Gathering Blue The second novel of the trilogy takes place at roughly the same time as The Giver but in another community. Kira is orphaned at the beginning of the story. She has a bad leg, one that prevents her from walking comfortably or quickly, and that brings scorn on her from a community that values strength. Fortunately she has incredible talent with thread – dying, stitching, embroidering – which saves her, and even exalts her to a position of great honor in the community. Two others children, a carver named Thomas and a young singer named Jo, have received the same honor. As Kira learns about the secrets behind her community and her past, and as young Matt helps her search for the elusive color blue, she and her friends devise a plan, similar to Jonas, that will help their community.

Messenger Six years after the events of The Giver and Gathering Blue, Kira’s young friend Matt, has grown nearly to adulthood. He lives in Village, a third community that welcomes all strangers, regardless of perceived strength or weakness, and lives a peaceful existence. But changes are coming to Village. Worthy, positive characteristics now receive lesser value and differences never before seen as weaknesses are now dividing the community. Matty, longing to learn his true name and his blind guardian, whose true name is Seer, try to understand what is happening and find a way to save Village. Characters from both previous novels play prominent roles in Messenger, and the story started in The Giver comes to a gratifying conclusion.

While these titles certainly aren't light-hearted, readers can't help but escape inside. New communities and villages and cultures and belief systems are created so carefully that readers understand everything that the main characters struggle against. There's death and injustice. Characters - society's leaders - make incomprehensible decisions, but yet readers understand why they were made in the context of the story. That doesn't mean readers agree with the decisions, however, and they will fight along with the Jonas, Kira, and Matty in their efforts to bring change where change is so desperately needed. Most importantly, readers will think.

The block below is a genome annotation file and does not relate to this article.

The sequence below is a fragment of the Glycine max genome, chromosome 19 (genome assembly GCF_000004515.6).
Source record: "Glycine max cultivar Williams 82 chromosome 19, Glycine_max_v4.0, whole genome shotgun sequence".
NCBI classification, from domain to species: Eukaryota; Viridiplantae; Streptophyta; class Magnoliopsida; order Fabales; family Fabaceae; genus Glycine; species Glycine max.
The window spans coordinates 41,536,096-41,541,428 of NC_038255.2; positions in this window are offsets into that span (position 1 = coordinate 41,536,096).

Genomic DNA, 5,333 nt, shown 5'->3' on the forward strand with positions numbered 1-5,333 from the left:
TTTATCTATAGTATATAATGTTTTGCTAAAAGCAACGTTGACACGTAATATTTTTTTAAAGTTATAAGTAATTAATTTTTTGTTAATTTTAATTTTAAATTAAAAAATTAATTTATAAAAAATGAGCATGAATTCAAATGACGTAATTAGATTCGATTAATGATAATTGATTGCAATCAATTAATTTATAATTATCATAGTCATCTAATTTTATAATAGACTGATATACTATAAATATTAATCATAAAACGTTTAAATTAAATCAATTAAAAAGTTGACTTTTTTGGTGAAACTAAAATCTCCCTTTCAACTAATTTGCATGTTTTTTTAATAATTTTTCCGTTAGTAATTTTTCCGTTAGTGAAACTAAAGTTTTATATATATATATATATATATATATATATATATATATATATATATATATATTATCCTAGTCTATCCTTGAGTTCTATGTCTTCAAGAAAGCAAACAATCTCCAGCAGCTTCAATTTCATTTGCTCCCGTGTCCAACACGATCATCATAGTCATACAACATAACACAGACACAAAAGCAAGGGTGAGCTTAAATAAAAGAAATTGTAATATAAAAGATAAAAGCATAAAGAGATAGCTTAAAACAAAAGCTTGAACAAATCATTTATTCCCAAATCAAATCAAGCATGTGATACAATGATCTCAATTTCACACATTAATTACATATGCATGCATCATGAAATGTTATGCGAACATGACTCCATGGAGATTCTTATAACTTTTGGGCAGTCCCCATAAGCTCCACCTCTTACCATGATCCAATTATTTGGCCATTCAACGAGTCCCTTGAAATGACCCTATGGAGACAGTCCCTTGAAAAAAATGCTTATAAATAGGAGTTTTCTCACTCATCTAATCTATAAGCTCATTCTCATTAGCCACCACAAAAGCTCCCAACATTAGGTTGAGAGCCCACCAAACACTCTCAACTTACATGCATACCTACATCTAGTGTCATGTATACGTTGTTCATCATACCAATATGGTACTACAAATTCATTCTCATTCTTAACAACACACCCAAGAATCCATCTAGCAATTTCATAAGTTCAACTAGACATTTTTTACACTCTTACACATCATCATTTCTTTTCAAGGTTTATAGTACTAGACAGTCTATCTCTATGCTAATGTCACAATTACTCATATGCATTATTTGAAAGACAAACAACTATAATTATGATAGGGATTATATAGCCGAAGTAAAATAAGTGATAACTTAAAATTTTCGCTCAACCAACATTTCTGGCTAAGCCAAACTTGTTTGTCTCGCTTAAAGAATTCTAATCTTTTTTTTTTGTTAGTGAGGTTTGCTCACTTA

Monday, May 19, 2008

Diary of a Fairy Godmother by Esme Raji Codell

Hunky Dory is a model student. She can "make flowers droop like wet spaghetti" and "thunder rumble like a whale's bellyache" and has "a cantankerous cackle that rattles the bones of any vertebrate for miles around!" Hey, when you're a student at Miss Harbinger's Charm School for Young Witches and your mother wishes for you to be the "wickedest witch wherever the four winds blow," then these are the sorts of things that get attention!

Once, during a spelling test, Hunky shows she can spell dragon by turning a prince into one, complete with emerald scales and lovely fiery breath. He even swings his tail and destroys the back wall of the school. After some well deserved praise from Miss Harbinger, all the girls stuck out their tongues at her in tribute. Of course Hunky was moved by their jealousy.